With the skirts sequestered in the attic, Sam and Roberto — on their way back from a 27-inning (!!!) Yankee game — have little to do than to brood, smash boulders and reenact the end of the Trojan War, which may explain why Sam spends the second-half of the issue in only a towel. While nightswimming, Sam sights a meteor land in the lake and decides to test his "blastin" powers underwater, as one does. Sam discovers that the "interplanet janet" turns out to be an almost obelisk (more like a giant Olmec stone head), so he brings it to the surface and then he and Roberto march it into the mansion and leave it in the lab for the professor. Of course. Sam thinks it could be a satellite that burned up on re-entry. As the two dupes (dopes) depart, Roberto asks how Sam knows so much about meteors. Sam says he reads a lot of science-fiction, he adds, "Heinlein's my favorite. Ah'm readin' Door Into Shadow.* Alone and in the dark, life breaks free.
In three panels stacked top to bottom like an industrial filing cabinet, Sienkiewicz taps into his inner-Wassily to achieve sentience for his sentinel of the spaceways. Enter Warlock. Even to the least gimlet-eyed observer, Sienkiewicz's design for Warlock plays as an homage to the modern art pioneer Wassily Kandinsky's use of circles, sinuous lines and geometric shapes; Warlock is a "Kandinsky" brought to life.
Sienkiewicz and Claremont are both credited with Warlock's creation. Imagined as a "techno-organic" being, it's this joie de hybridization that makes Warlock an impeccable complement of text and image. Warlock's use of the personal pronoun "self" marks a brilliant stroke of grammatical post-modernism and predates superstar athletes who refer to themselves in the third person. Claremont's clunky dialogue in the sitcomish slumber party sequences stands in stark contrast to the slurred words and bizarre sentence constructions that emanate out of Warlock. It's like Yoda-speak crossed with instructions from a technical manual: "'Must recharge before entire self is rendered inert'" and "'… guardians most tenacious … did not wish … destroy them … nexus … energy source … far below, deep within planetary crust … too weak to reach it.'"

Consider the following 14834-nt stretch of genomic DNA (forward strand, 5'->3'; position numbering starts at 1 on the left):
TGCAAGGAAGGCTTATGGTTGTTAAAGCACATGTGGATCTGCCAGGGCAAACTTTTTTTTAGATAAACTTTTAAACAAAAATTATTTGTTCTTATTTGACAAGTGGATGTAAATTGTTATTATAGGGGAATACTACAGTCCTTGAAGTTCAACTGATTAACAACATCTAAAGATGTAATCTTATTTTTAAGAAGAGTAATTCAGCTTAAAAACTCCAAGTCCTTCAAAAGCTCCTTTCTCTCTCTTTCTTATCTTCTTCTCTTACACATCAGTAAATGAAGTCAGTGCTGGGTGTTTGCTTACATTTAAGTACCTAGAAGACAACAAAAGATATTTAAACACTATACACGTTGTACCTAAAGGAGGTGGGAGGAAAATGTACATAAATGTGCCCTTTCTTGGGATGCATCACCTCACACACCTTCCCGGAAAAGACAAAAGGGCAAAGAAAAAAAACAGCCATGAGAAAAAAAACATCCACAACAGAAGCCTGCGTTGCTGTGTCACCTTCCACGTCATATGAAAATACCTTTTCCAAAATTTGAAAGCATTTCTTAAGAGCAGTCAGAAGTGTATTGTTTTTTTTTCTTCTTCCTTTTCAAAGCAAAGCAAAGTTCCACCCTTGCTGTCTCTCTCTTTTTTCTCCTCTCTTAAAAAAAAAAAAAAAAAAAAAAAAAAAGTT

Warlock "in full" occurs at the half-way point of The New Mutants #21. The Beach Party groove of the first-half transforms into an Itchy and Scratchy cartoon-cum-can-we-keep-'em-please-professor plot that ends in a lesson about how it's our differences that make us all the same. Amid the "fight fight fight," Sienkiewicz draws a circle around his influences and develops a character that looks like he/she/it could only come from a comic book.
Sienkiewicz and Claremont understand that Warlock's arrival steers their story in a new direction; a banner, similar to the one that announced Warlock’s arrival in The New Mutants #18, appears in the bottom right-hand corner of the last page to point the way forward.
*There is no such beast as "Door Into Shadow" by Robert Heinlein. What Claremont meant to reference was Heinlein's Door into Summer (bad on you, editor, Ann Nocenti) which is about time travel (I guess) and A LOT of other hard sci-fi ideas which are better explained here.
Although tall for his age, eleven-year-old Keith Silva did not possesses the prescience to imagine that one day he would have a Twitter (@keithpmsilva) or a blog (Interested in Sophisticated Fun?) or write for Comics Bulletin — halcyon days indeed.